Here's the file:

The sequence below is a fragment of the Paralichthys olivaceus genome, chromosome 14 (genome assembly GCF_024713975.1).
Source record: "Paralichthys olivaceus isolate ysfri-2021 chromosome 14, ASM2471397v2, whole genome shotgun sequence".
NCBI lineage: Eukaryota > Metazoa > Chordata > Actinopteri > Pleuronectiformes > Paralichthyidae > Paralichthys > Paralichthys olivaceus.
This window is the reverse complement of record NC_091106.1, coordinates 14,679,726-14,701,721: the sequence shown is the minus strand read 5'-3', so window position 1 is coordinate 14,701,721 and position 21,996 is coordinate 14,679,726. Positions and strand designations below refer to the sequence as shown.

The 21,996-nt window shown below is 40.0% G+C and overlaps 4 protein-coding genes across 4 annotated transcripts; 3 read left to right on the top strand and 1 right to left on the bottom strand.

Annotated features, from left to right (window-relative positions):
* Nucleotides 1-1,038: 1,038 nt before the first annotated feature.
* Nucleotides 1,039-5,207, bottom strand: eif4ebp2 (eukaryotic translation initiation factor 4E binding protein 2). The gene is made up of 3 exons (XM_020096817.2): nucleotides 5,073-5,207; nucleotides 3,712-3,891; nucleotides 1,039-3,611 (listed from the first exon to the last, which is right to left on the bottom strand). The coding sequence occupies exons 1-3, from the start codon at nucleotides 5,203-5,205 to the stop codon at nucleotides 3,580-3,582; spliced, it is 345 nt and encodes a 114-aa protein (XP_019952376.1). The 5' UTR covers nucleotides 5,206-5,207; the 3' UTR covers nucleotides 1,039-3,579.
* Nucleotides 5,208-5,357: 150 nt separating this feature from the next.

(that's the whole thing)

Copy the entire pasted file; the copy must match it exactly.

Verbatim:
The sequence below is a fragment of the Paralichthys olivaceus genome, chromosome 14 (genome assembly GCF_024713975.1).
Source record: "Paralichthys olivaceus isolate ysfri-2021 chromosome 14, ASM2471397v2, whole genome shotgun sequence".
NCBI lineage: Eukaryota > Metazoa > Chordata > Actinopteri > Pleuronectiformes > Paralichthyidae > Paralichthys > Paralichthys olivaceus.
This window is the reverse complement of record NC_091106.1, coordinates 14,679,726-14,701,721: the sequence shown is the minus strand read 5'-3', so window position 1 is coordinate 14,701,721 and position 21,996 is coordinate 14,679,726. Positions and strand designations below refer to the sequence as shown.

The 21,996-nt window shown below is 40.0% G+C and overlaps 4 protein-coding genes across 4 annotated transcripts; 3 read left to right on the top strand and 1 right to left on the bottom strand.

Annotated features, from left to right (window-relative positions):
* Nucleotides 1-1,038: 1,038 nt before the first annotated feature.
* Nucleotides 1,039-5,207, bottom strand: eif4ebp2 (eukaryotic translation initiation factor 4E binding protein 2). The gene is made up of 3 exons (XM_020096817.2): nucleotides 5,073-5,207; nucleotides 3,712-3,891; nucleotides 1,039-3,611 (listed from the first exon to the last, which is right to left on the bottom strand). The coding sequence occupies exons 1-3, from the start codon at nucleotides 5,203-5,205 to the stop codon at nucleotides 3,580-3,582; spliced, it is 345 nt and encodes a 114-aa protein (XP_019952376.1). The 5' UTR covers nucleotides 5,206-5,207; the 3' UTR covers nucleotides 1,039-3,579.
* Nucleotides 5,208-5,357: 150 nt separating this feature from the next.